A daily study of the Network’s diverse faiths

HG Mar Dionysius III (Punnathra, Kurien) (1785-1825). Memorial feast commemorating death of 11th Malankara Metropolitan and Successor to the Holy Apostolic Throne of St Thomas, who during a long career in the Malankara Church, suggested establishing the Syrian seminary at Kottayam, Kerala’s 1st educational institution, and welcomed its 1st English missionary teachers. Following the 1816 sudden demise of Pulikkottil Joseph Mar Dionysious I, the British Resident met with the Diwan (prime minister) of Travancore and elders of the Church and an Acting Malankara Metropolitan was consecrated and cordially accepted by the Maharajas of Travancore and Cochin. In 1817, a general assembly of representatives of the parishes of the Church (the modern Malankara Palli-yogam, മലങ്കര പള്ളി യോഗം) selected Punnathara as the next Metropolitan. Anglican missionaries had arrived to open schools in Kerala in 1816, without interfering in the faith and administration of the Malankara Church, and began to translate the Bible into Malayalam. During an outbreak of cholera in Kerala, Punnathara died and was interred in St Mary’s Orthodox Church, Kottayam (Kottayam Cheriapally). Image: en.wikipedia.org.

St Dunstan (c909-88). Roman Catholic, Eastern Orthodox Church Feast Day and Church of England Lesser Festival commemorating the death of Wessex nobleman who was born in Baltonsborough, near Glastonbury, and studied under the Irish monks in the ruins of Glastonbury Abbey, dreaming of its restoration. He entered into the service of his uncle, the Archbishop of Canterbury, and later became a favourite of King Æthelstan, causing envy that led to a plot to disgrace him with accusations of being involved in witchcraft and black magic. Dunstan thus journeyed to Winchester to serve another uncle, the Bishop of Winchester, take Holy Orders and become a hermit at Glastonbury, where he defied the Devil and worked as a silversmith, scribe and illuminator. When King Edmund faced death at the edge of Cheddar Gorge, he thought of Dunstan, was saved and made Dunstan Abbot of Glastonbury to re-establish Benedictine monasticism there and rebuild the Abbey. After a time in Flanders and Rome, Dunstan reformed the English Catholic Church, becoming successively Bishop of Worcester, Bishop of London, Bishop of Winchester and Archbishop of Canterbury, where he retired to teach at the Cathedral School. On the vigil of Ascension Day, a vision of angels warned him that he would die in 3 days and he led the Feast Day, announced his impending death and wished his congregation well. He chose the spot for his tomb in the Cathedral and died peacefully, his final words being: “He hath made a remembrance of his wonderful works, being a merciful and gracious Lord: He hath given food to them that fear Him.” When Canterbury Cathedral was destroyed by fire in 1074, a new tomb was provided in the rebuilt Cathedral. However, the monks of Glastonbury held that during the sack of Canterbury by the Danes in 1012, Dunstan’s body was translated for safety to their Abbey. Canterbury claimed in 1508 that they still had the remains but Dunstan’s shrine was destroyed during the English Reformation. The 7th-Century Glastonbury Abbey had been destroyed by an 1184 major fire, was rebuilt and by the 14th Century was one of the richest and most powerful monasteries in England but it was disestablished in 1539 during the Dissolution of the Monasteries under King Henry VIII. Venerated in Roman Catholic Church, Eastern Orthodox Church, Anglican Communion. Blind Veterans UK (formerly St Dunstan’s) provides free support and services to vision-impaired ex-Armed Forces and National Service personnel. Patron of blacksmiths, goldsmiths, locksmiths, musicians, silversmiths, bellringers. Shrines Glastonbury Abbey, Canterbury Cathedral, both destroyed. Image: saintdunstansma.org.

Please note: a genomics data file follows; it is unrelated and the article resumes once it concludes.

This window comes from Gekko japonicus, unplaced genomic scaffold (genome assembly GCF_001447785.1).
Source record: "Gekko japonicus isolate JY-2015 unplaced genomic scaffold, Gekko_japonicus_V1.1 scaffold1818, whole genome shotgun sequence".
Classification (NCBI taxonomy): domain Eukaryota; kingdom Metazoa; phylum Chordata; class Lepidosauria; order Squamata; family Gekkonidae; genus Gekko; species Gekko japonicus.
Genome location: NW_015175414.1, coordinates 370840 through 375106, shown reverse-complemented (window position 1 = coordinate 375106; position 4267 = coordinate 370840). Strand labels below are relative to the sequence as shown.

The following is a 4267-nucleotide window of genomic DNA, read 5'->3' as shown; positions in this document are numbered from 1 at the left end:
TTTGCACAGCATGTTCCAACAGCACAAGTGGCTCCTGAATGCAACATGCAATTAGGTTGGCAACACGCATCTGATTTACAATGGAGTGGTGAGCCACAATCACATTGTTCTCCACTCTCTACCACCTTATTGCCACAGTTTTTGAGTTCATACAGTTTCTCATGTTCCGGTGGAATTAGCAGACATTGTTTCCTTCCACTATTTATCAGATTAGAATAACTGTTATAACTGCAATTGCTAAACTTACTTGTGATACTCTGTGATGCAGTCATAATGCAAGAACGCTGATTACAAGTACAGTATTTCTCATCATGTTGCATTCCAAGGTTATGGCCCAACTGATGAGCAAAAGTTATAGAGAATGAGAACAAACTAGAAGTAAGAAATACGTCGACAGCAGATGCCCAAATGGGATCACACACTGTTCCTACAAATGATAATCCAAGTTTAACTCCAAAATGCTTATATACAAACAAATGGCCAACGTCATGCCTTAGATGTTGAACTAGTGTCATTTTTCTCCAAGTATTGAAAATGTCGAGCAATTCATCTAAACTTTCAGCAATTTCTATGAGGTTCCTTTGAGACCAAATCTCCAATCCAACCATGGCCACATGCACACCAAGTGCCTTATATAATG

Prayer O God of truth and beauty, Who didst richly endow thy Bishop Dunstan with gifts of administration and reforming zeal, teach us, we beseech, to see in Thee the source of all our talents and move us to offer them for the advancement of true charity. Amen

Santa Pudenziana (St Pudentiana, Potenciana). Ancient Feast Day for 2nd-Century Roman virgin of the early Christian church, the martyress daughter of St Pudens, who was a friend of the Apostles mentioned by St Paul in 2 Timothy. Pudentiana and her sister Praxedes, also a martyress, built a baptistry in the church inside their father’s house, and started to baptise pagans. Pudentiana refused to worship the Roman Emperors as deities and at 16 was martyred. Pudentiana is buried next to her father Pudens in the Priscilla catacombs on the Via Salaria. The Church of Santa Pudenziana, erected c150, is the oldest place of Christian worship in Rome and was the residence of the Pope until 313, when the Emperor Constantine I offered the Lateran Palace in its stead. In the 4th Century, the Church of Santa Pudenziana became a Basilica and in 499 the administration of the Sacraments was permitted there. The Spanish Conquistador Miguel López de Legazpi gained possession on 19 May 1571 of the territory that is now The Philippines and declared Potenciana patroness. In 1942, the Virgin Mary under the title of the Immaculate Conception was declared principal patroness of the country, with Saints Pudentiana and Rose of Lima as secondary patronesses, historical documents having indicated Rose of Lima a patroness in the 17th Century. Intramuros, the walled Spanish citadel that was the nucleus of Manila, has a street that bears the name of Potenciana. Major shrine Basilica of Santa Pudenziana, Rome. Patron of Rome, co-patroness of the Philippines. Image: acatholiclife.blogspot.com.